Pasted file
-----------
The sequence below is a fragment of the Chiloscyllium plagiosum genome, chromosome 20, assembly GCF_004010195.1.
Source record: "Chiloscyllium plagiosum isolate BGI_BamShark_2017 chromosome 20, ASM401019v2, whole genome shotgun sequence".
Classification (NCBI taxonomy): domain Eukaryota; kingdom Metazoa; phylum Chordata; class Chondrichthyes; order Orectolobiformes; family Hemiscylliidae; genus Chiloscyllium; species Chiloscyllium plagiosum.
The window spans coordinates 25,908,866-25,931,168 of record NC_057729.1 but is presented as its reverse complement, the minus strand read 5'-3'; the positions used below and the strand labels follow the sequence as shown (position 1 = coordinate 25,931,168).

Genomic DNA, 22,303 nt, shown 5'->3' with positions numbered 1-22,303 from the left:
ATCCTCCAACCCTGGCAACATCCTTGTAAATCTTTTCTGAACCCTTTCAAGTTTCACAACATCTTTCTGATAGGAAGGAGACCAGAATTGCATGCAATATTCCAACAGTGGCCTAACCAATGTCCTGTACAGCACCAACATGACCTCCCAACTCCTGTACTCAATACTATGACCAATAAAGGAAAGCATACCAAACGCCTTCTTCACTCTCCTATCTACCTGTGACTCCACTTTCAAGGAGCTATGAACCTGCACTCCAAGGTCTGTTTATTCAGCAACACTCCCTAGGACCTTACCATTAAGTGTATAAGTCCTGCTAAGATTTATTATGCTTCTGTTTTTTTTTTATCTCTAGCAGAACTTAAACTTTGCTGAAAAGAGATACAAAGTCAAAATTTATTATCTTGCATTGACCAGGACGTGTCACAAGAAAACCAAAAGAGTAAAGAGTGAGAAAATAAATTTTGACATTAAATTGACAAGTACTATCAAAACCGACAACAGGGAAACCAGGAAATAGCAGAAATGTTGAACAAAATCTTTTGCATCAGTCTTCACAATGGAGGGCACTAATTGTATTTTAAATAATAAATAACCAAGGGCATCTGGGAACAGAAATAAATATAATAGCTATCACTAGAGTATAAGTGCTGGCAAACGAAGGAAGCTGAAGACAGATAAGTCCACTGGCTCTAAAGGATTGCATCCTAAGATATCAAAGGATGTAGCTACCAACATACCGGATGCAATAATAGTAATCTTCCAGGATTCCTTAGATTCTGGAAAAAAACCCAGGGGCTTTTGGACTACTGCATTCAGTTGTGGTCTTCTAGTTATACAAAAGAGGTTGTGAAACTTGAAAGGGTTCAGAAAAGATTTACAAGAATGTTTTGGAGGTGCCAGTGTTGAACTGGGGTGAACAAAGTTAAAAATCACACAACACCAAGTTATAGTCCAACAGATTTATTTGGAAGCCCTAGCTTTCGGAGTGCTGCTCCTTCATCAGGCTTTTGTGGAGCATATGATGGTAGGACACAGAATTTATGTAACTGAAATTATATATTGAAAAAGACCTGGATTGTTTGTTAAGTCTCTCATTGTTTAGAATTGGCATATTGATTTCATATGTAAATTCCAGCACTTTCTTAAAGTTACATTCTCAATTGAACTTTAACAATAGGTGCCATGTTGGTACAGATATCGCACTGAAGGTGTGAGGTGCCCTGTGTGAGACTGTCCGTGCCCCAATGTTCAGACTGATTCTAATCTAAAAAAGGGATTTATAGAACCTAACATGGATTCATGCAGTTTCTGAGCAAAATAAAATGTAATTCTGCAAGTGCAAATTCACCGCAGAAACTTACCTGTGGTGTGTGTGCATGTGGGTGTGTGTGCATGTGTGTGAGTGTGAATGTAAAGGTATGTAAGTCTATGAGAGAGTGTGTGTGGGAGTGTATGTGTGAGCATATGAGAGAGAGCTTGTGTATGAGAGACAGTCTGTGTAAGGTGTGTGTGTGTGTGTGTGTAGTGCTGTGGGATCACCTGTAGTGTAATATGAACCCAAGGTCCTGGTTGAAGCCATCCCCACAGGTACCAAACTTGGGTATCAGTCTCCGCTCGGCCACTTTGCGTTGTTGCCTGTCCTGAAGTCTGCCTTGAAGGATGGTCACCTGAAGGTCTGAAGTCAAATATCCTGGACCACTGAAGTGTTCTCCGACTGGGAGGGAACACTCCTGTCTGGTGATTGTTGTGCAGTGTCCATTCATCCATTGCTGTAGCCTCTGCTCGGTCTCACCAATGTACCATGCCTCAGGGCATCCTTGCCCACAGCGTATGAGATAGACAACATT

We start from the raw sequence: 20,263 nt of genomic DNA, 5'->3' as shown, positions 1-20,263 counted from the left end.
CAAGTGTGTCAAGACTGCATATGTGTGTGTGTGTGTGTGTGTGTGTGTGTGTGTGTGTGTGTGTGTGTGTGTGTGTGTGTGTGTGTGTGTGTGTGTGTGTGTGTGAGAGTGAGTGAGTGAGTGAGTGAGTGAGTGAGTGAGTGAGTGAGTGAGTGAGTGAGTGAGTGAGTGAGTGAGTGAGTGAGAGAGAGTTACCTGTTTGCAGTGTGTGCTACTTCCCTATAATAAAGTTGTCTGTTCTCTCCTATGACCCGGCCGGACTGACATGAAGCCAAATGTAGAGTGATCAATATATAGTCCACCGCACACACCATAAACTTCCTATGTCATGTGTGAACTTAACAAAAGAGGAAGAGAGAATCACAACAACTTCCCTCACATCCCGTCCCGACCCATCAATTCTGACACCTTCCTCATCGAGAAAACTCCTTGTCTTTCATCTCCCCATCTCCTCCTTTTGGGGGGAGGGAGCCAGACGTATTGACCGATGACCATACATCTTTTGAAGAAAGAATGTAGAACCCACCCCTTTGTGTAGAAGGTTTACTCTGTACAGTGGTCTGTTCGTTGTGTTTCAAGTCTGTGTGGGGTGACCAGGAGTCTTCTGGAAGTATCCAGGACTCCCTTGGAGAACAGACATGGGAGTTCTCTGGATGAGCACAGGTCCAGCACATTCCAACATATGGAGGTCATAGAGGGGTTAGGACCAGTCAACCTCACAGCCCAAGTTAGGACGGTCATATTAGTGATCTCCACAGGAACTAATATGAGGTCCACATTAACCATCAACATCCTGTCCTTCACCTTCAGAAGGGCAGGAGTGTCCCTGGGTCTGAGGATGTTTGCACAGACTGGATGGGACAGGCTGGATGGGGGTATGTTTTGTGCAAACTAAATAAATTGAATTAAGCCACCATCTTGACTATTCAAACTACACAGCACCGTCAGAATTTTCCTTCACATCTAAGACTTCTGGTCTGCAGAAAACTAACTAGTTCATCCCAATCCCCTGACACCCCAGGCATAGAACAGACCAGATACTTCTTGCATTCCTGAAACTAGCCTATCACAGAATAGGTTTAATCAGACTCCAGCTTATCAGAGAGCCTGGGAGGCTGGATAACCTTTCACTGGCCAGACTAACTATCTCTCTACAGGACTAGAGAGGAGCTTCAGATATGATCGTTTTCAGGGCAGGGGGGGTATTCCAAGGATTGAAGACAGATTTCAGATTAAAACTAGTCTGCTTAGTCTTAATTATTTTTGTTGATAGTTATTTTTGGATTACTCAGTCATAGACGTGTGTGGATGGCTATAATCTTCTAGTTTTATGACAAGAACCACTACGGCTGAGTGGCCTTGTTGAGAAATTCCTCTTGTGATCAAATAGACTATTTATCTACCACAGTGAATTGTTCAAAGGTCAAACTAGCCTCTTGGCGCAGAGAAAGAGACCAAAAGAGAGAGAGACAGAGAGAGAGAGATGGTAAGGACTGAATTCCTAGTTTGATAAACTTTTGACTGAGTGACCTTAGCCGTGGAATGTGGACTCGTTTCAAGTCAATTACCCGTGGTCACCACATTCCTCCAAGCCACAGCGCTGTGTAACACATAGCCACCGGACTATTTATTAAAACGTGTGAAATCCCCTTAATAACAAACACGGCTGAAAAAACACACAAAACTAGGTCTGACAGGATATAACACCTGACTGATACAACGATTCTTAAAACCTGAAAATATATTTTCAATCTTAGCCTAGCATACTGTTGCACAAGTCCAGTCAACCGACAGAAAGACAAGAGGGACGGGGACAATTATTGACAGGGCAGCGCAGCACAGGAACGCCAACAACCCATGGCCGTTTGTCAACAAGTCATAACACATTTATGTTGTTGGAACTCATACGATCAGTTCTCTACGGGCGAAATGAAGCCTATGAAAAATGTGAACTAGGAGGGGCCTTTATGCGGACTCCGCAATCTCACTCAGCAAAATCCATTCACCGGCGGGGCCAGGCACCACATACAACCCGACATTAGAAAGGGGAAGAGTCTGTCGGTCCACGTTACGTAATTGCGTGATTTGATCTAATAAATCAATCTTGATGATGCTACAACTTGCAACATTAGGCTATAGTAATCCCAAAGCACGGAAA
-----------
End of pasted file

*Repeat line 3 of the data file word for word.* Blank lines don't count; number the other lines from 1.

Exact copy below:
Classification (NCBI taxonomy): domain Eukaryota; kingdom Metazoa; phylum Chordata; class Chondrichthyes; order Orectolobiformes; family Hemiscylliidae; genus Chiloscyllium; species Chiloscyllium plagiosum.